Commentary: Busy in Richmond

Commentary: Busy in Richmond

Once again, these early weeks of the legislative session are proving to be a flurry of activity.

On Monday, I had hearings on four bills, bringing my total to action on 13 of 21 bills. So far, five of my bills have advanced to full committee or to the floor, and another was continued to 2019.

The remaining bills are still awaiting hearings.

Yesterday, House education committees advanced legislation to extend the amount of time that school divisions have to hire a new superintendent, and another bill to allow the Department of Education to accept third-party Employment Verification forms when out-of-state teachers apply to transfer their teaching license to Virginia to work in the Commonwealth.

I also advanced a bill to give the state police a dedicated source of revenue to create and maintain an e-summons system and upgrade their software regularly. Local jurisdictions already had a system like this and it brings state police up to the 21st century.

While I was very excited about some of the good legislation that passed, I was disappointed by several of my bills that have failed, including temporary in-state tuition for residents of Puerto Rico and the U.S. Virgin Islands; a secondary seat belt law for passenger vehicles; school bus seat belts; and an expansion of the Homestead Act for bankruptcy filings that would have allowed people filing bankruptcy to protect up to $25,000 of equity. Current law only allows for $5,000 of bankruptcy protections and it is the lowest amount in the country.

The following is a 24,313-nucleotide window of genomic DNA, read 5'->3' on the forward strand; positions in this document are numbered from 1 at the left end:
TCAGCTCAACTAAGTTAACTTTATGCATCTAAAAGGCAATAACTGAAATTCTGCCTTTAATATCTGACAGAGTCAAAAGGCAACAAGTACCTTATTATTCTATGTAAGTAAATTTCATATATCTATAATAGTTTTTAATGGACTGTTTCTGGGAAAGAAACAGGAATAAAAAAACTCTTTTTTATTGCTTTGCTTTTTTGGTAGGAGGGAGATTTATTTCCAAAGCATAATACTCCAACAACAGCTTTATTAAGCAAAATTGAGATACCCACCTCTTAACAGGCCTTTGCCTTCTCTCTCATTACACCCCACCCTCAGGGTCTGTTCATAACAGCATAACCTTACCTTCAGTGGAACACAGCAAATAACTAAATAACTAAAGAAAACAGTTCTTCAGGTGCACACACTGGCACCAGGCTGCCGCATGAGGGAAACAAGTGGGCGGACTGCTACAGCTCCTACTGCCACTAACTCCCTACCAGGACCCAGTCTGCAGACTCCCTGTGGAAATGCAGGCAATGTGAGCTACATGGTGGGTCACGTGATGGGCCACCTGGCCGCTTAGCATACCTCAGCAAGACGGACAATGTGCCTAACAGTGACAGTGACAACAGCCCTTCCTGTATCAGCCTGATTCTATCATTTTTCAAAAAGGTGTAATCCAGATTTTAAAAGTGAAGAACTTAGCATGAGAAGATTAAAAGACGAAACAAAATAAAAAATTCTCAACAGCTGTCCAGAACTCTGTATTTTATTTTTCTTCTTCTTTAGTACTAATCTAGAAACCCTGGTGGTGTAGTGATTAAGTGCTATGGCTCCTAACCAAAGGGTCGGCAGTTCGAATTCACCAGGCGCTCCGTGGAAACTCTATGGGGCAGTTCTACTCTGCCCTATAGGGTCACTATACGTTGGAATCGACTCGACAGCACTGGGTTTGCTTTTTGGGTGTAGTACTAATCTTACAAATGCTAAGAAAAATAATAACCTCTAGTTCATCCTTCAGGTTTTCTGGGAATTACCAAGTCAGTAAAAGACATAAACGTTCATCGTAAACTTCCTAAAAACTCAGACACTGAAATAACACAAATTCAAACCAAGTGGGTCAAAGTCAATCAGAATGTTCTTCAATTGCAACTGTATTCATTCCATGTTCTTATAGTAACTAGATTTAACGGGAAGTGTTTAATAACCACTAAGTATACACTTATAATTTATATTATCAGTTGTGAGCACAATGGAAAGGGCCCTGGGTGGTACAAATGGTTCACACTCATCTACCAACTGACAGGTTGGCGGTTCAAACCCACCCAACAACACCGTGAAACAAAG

Later this week, the General Assembly will consider more of my legislation, along with marquee priorities like expanding access to affordable health care and making our economy work for all Virginia residents.

I look forward to updating you on those priorities in the weeks to come. And, thank you to my many constituents who have already come down to Richmond to visit and even testify before committees to support these important legislative efforts.